When trying to forecast storage innovations for the new year, it seems like we could simply take last year’s forecast and just make all the numbers larger. 400GB SSDs are now 4000GB SSDs. 10Gb Ethernet is now 40Gb Ethernet. It doesn’t make for a very interesting read, does it? Simply put, those in the industry expect things to be a lot faster and a lot bigger every year.
In 2015, however, things will be a little different. Here’s why:
When filling up a motherboard with “stuff” these days, grumbling about how much IO bandwidth is sacrificed frequently occurs. A typical RAID card can move about 1.5GB/sec. If you’re putting that RAID card into a PCIE slot that can handle 8GB/sec you’re wasting 6.5GB/sec! A typical response to such waste might be, “Next year there will be 12Gb RAID cards and SSDS.” Sure, but that’s only 3GB/sec. You’d still lose 5GB per second when putting in one of those cards.
The networking side of things isn’t any better. Slap a 4-port, 10Gb card into an 8X PCIE slot, and you’re still giving up 4GB/sec of bandwidth. There just aren’t any good answers to maxing out your I/O capabilities.
This is why 2015 is so exciting. As 2015 progresses, we can expect to see 12Gb Host Bus Adapters (HBAs), ZFS as a file system, 4TB SSDS and 40Gb Ethernet cards. SSDs and ZFS, combined with a large port count HBA, should have no trouble taking full advantage of an 8X PCIE slot. A dual port 40Gb card will have no trouble taking full advantage of an 8X PCIE slot. As a result, we’ll finally have a chance to completely max out the capabilities of the CPUs and motherboard.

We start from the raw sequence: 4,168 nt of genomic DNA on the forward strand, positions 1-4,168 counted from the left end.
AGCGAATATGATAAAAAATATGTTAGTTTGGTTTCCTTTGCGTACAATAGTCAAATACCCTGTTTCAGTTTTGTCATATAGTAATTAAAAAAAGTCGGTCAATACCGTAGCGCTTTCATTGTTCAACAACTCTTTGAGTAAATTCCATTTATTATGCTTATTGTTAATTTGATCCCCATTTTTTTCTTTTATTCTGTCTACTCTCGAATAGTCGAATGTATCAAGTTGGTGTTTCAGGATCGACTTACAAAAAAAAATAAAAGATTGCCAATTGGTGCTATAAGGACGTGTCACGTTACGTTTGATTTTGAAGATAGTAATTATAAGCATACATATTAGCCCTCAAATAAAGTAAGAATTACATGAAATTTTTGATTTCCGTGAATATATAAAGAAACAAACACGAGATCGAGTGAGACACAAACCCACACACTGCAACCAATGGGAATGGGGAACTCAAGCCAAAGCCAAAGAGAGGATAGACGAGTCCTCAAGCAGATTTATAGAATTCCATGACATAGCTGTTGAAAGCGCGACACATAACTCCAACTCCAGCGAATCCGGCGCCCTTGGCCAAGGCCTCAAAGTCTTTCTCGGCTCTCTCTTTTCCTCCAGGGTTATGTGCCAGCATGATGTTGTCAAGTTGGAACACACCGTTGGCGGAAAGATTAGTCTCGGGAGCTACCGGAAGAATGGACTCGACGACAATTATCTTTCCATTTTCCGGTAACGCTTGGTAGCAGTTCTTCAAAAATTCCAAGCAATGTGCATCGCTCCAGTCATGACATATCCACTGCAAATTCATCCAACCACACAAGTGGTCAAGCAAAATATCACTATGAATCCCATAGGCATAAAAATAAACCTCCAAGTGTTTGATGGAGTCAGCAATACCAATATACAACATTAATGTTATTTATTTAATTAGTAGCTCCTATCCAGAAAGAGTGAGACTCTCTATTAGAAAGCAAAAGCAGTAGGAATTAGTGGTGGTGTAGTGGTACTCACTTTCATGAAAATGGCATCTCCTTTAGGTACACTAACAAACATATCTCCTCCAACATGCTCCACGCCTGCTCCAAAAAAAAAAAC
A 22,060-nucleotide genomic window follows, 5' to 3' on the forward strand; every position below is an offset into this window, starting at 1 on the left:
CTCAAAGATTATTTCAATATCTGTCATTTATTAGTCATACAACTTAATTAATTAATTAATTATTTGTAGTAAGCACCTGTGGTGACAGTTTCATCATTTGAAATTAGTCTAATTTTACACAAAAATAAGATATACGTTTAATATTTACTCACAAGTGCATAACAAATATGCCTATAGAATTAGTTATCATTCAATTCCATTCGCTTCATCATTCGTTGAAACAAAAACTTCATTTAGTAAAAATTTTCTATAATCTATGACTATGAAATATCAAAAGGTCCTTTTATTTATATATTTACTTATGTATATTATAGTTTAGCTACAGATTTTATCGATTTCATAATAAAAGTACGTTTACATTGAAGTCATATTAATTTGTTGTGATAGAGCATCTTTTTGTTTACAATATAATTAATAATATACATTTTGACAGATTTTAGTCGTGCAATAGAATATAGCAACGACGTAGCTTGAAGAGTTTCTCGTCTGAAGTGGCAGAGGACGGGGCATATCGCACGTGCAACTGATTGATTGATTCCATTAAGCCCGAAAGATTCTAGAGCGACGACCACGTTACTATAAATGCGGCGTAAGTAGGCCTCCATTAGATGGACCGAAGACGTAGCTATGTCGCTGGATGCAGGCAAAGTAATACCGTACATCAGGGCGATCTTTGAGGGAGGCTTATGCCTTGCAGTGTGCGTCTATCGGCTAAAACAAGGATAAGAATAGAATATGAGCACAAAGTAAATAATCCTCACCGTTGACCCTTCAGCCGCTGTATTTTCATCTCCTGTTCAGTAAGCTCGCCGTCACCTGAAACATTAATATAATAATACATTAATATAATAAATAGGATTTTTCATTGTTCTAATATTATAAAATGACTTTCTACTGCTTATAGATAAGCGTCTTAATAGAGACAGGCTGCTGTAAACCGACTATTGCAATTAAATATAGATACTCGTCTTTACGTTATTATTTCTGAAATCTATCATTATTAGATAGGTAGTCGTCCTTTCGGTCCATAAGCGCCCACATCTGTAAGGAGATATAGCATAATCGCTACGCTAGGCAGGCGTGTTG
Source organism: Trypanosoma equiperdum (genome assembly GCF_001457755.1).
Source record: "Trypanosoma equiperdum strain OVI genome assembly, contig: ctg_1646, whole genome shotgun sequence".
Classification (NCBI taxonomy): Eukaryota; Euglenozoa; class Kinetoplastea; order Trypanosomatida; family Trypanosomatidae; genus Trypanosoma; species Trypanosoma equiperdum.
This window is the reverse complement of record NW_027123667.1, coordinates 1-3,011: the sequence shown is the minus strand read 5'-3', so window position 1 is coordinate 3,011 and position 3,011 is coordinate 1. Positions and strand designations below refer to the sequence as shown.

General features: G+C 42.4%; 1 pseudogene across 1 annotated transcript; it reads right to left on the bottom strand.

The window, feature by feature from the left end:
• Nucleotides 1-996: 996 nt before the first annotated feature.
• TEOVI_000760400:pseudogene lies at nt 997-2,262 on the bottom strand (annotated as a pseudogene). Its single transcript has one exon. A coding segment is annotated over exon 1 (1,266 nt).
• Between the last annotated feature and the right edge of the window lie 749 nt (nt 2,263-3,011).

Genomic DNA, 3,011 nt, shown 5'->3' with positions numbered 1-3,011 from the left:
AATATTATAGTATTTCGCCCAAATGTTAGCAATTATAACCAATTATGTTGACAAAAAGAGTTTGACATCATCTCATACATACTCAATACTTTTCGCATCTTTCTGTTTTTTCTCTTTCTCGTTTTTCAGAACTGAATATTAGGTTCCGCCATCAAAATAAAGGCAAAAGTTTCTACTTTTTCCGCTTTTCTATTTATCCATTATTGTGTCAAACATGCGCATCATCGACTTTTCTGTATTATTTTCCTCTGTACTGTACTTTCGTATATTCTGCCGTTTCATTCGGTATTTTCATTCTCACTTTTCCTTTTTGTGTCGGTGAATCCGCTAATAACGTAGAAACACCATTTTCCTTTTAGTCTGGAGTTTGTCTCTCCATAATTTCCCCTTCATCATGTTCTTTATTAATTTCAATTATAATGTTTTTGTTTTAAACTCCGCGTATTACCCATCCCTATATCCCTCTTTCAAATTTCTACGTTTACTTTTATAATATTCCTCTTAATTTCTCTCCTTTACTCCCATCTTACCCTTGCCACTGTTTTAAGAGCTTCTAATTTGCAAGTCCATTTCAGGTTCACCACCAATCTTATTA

Today, when filling up a motherboard with the latest technology, users are limited to around 9GB/sec. (let’s assume one direction since people usually read OR write in our industry. You’re either capturing or editing). If you need more than 9GB/sec., you probably need to look into a much more expensive system.
In 2015, it’s likely a single motherboard system (even with today’s CPUs) will move closer to 30GB/sec. That’s an amazing jump!
What’s intriguing about this change is that all these amazing CPUs that Intel has been cranking out every six months will finally get tested. With today’s I/O technology and spinning disks, you can’t find a server busy enough to tax the CPUs even a small amount. When a motherboard starts moving 30GB/sec., those CPUs will be humming. In fact, they may even be the bottleneck.
“Oh no! A new bottleneck,” you say? This is true. However, if you’re going to have a bottleneck, the CPU is the place to have it. When your CPU is maxed out, you can either buy faster CPUs, or you can rest assured that you are going as fast as humanly possible. Either way, a CPU bottleneck is a much easier fix than something more esoteric like a protocol problem or spinning disk limit.
So as 2015 progresses, let’s all rejoice knowing that the tables are turning once again and we may see I/O actually outstrip what a CPU can handle.